During early July, Venus and Jupiter are embedded among a wonderful assortment of celestial treasures in the east before dawn.

Sunrise comes early throughout July for us northerners, and the higher your latitude the worse it gets. Here in Boston, for example, today the Sun's first rays breached the horizon at 5:15 a.m. For most of us, that's a cue to just roll over and catch a little more sleep.

But, silly as this might seem, I want to urge you to get up and head outside even earlier this coming week. Do that, and you'll get to enjoy the coolest part of the day, calm surroundings, chirping birds — and a gorgeous sky show over the eastern horizon.

Predawn grouping in July 2012

Venus and Jupiter frame the stars of the Hyades in early July. From the 8th to 10th, Venus is within 1° of 1st-magnitude Aldebaran. A slender crescent Moon joins them on the 15th (occulting Jupiter from the Eastern Hemisphere).

Sky & Telescope diagram

The "stars" of this performance are a bright pair of planets. Venus has been dazzling all month at its peak magnitude of –4.7; Jupiter, though less than a tenth as bright (–2.1), is definitely holding its own. These planetary pals were just 5° apart when July opened, but they were lower and buried deeper in dawn's rosy glow.

Now they're starting to climb higher, setting the stage for some dramatic groupings this coming week. And dawn is rapidly arriving later (much more so than you might realize), so you won't have to rise quite as early.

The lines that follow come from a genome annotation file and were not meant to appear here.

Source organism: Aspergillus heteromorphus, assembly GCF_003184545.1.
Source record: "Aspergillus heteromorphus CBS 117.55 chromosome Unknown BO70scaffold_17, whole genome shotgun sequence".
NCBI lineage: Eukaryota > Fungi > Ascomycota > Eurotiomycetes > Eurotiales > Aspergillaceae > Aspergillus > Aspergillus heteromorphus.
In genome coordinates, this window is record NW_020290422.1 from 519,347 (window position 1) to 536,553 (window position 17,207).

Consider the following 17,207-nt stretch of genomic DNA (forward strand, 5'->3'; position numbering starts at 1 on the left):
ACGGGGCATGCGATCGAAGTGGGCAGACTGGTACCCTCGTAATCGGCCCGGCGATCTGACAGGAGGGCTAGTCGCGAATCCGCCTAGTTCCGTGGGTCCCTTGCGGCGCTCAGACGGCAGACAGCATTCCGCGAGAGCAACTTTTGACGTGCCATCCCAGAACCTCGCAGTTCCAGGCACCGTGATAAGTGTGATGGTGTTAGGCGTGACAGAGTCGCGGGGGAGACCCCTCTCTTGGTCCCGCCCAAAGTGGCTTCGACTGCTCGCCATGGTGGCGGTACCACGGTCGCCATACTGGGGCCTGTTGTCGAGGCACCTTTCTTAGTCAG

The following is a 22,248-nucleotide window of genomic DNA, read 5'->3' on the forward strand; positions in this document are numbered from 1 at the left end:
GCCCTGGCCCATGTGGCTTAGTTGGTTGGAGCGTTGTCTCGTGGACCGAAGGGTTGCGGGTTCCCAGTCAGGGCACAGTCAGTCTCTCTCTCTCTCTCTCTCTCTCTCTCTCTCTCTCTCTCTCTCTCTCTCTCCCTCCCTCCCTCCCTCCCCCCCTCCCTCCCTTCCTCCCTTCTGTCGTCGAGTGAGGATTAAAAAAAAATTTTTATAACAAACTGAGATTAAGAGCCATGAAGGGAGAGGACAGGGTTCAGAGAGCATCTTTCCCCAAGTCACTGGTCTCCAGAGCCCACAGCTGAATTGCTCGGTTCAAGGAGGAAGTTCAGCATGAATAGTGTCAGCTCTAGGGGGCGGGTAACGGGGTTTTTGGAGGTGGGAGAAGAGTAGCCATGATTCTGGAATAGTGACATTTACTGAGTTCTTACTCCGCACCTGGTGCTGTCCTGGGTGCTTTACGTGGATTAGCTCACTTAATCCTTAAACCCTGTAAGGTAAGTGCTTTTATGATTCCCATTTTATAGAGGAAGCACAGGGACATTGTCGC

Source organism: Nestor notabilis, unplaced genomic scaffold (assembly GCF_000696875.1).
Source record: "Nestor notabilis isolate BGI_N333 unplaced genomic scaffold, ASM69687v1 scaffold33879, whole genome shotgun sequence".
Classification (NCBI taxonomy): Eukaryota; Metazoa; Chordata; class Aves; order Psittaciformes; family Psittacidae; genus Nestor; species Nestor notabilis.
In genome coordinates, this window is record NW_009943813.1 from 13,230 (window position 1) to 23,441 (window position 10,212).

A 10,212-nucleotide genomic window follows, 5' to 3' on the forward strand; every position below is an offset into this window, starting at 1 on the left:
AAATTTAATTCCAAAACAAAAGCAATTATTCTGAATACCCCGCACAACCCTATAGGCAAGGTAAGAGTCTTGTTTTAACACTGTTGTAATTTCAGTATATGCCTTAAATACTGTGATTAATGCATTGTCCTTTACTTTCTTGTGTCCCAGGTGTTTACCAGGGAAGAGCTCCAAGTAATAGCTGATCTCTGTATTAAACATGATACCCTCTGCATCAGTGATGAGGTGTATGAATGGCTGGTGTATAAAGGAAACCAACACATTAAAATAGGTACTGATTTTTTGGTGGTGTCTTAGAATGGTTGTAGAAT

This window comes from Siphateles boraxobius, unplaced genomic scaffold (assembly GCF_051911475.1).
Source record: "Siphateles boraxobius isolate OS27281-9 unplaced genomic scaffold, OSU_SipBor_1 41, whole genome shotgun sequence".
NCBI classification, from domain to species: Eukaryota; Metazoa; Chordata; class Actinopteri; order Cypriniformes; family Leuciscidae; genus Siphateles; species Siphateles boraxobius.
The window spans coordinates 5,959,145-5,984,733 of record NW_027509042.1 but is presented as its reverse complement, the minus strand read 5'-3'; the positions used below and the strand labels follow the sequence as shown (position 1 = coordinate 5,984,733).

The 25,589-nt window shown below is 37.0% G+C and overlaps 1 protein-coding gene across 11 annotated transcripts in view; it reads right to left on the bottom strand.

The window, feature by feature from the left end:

For the past week, Venus has been parked in the midst of the wide-open Hyades cluster. These stars, the mythological sisters of the Pleiades (about 10° higher up), combine with the red giant Aldebaran to create the distinctive V that marks the head of Taurus, the Bull. Between July 8th and 10th, Venus lingers within 1° of Aldebaran, and this pairing amid the cohort of Hyades is definitely worth a look in binoculars.

The predawn sky on July 4, 2012, as captured by Gregg Alliss near Marion, Iowa. From the top down are the Pleiades cluster, Jupiter, Venus, and Aldebaran. Click on the image for a larger view and more details.

Gregg Alliss

Several days of celestial sliding later, on the 15th, the celestial assembly is joined by a slender crescent Moon, just 13% sunlit. It's positioned between the two planets, framed by Venus below and Jupiter above, with the V of Taurus not far to the right. That's the day you want to be ready with your camera — or a telescope!

The farther east you are that morning, the closer you'll see Jupiter and the Moon. In fact, those of you in the Eastern Hemisphere can watch Jupiter be overrun by the Moon's sunlit crescent and reemerge from behind the dark lunar limb 45 minutes to an hour later. Get the specifics for your location from IOTA's occultation website.

But wait — there's more! There's another unseen interloper in the midst of all this. The 9th-magnitude asteroid Ceres has started passing through the Hyades as well, and you can spot it with a small telescope by checking the chart in this article about finding Ceres and Vesta. (The latter asteroid is likewise in the area).

So while extra sleep has its virtues, I think you'll agree that a little early rising the next few mornings will pay big skywatching dividends!


You must be logged in to post a comment.